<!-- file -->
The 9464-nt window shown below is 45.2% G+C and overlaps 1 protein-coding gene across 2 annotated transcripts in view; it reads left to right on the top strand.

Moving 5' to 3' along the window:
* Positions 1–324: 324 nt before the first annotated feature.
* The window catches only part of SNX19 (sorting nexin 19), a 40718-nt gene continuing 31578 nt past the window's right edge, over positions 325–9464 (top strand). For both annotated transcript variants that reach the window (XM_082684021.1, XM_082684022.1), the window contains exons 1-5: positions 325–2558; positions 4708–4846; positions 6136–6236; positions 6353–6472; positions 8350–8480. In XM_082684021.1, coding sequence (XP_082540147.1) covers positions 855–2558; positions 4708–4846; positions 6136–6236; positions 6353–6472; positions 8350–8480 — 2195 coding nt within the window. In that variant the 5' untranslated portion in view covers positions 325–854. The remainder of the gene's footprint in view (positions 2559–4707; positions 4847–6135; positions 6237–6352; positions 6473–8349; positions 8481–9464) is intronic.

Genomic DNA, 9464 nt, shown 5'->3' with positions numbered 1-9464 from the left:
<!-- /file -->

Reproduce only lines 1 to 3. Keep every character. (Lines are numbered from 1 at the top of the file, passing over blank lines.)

The 9464-nt window shown below is 45.2% G+C and overlaps 1 protein-coding gene across 2 annotated transcripts in view; it reads left to right on the top strand.

Moving 5' to 3' along the window:
* Positions 1–324: 324 nt before the first annotated feature.